Below is a glossary of terms that are used in the online trading industry. Select the first letter of the word you are seeking from the list above to jump to the appropriate section of the glossary.
The amount of money in an account at the start of a business day, including all deposits, withdrawals and/or other cash and cash equivalents (= credits minus debits). If a trader has decided to close an open position, the account balance will be changed in accordance to his/her profit or loss amount.
The interest accumulated on a security from premiums and discounts that relate directly to deposit swap (interest arbitrage) deals over the period of each deal.
A market-wide movement or trend that affects nearly all stocks and sectors. The term originates from the big board used historically in the NYSE for marking price movements.
A market in which a lot of buying and selling is going on.
A market in which prices are generally rising. Also referred to as a Bull Market.
Trading of a company’s stock after the market has closed.
What is an Aftermarket report?
An Aftermarket report is the initial report released by a company after it has begun trading on the public stock exchange. Typically, before a company begins trading on the stock exchange, an investment bank evaluates the company’s worth, and determines how to break down that value in shares that will be sold to the public. After an initial sale of shares to large investors, known as the primary market. Once the primary market sales have been made, the company is able to be traded on a major stock exchange, such as the New York Stock Exchange (NYSE) or NASDAQ. This happens when some of the initial investors decide to sell some (or all) of their stock shares, and any investor of any size can purchase them.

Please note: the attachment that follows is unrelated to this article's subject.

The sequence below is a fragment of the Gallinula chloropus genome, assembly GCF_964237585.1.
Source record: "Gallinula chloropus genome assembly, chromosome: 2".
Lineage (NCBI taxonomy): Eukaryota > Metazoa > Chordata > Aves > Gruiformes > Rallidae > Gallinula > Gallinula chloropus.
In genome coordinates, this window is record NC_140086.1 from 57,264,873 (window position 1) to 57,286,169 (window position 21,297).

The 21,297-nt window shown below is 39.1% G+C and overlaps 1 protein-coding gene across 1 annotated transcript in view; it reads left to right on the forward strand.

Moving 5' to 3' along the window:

Once the offerings appear on the secondary market, the company releases an Aftermarket report, providing the name of the company, its ticker symbol, the offer date, and offer and closing prices. Often, Aftermarket reports will provide additional information, including financial data and ratios and a description of the company.
How does one use an Aftermarket report?
Aftermarket reports are extremely helpful for investors to gauge an initial public interest in a newly traded company. While it does not guarantee how the company’s market value will move in the future, it does give investors and traders a reasonable idea of what to look for, and whether or not the purchasing of shares early on would be a wise investment. CFD traders can invest on how they believe the market price will react in the days immediately following an Aftermarket report.
What is an all-time high?
The all-time high is the highest price any given asset has ever reached on the open market.
How does one use an all-time high?
An asset reaching a new ATH can provide both opportunities and pitfalls for traders. If the asset is reaching a new ATH on a regular basis, traders can recognize the upward trend, and invest accordingly. However, a strong technical and fundamental analysis is also necessary in order to determine when the asset price will hit its resistance and begin to drop again. An all-time high should not, in and of itself be used to develop a trading strategy, but it can – and should be – one of several tools taken into account.
The annual rate of return on an investment. For example, a £10,000 investment at 5% per year earns £500 a year and has an APR of 5%. Also referred to as the annual percentage rate or simply APR.
Effecting sales and purchases simultaneously in the same or related securities in order to take advantage of price differentials between markets.
During the summer, starts at 00:00 GMT and lasts to 9:00 GMT and during the winter starts at 23:00 GMT and lasts to 08:00 GMT. Also known as the Tokyo trading session.
In the over-the-counter market, the term “ask” refers to the lowest price at which a broker is willing to sell a security (e.g. currency, stock, index or commodity) at any given time. The ask price, also known as the “offer” price, will almost always be higher than the “bid” price (= the highest price a broker is willing to pay to buy a security at any given time). Brokerage firms typically make money on the difference between the bid price and the ask price. This difference is called the “ask-bid spread.”
The official code for the Australian dollar.
A nickname for the Australian dollar.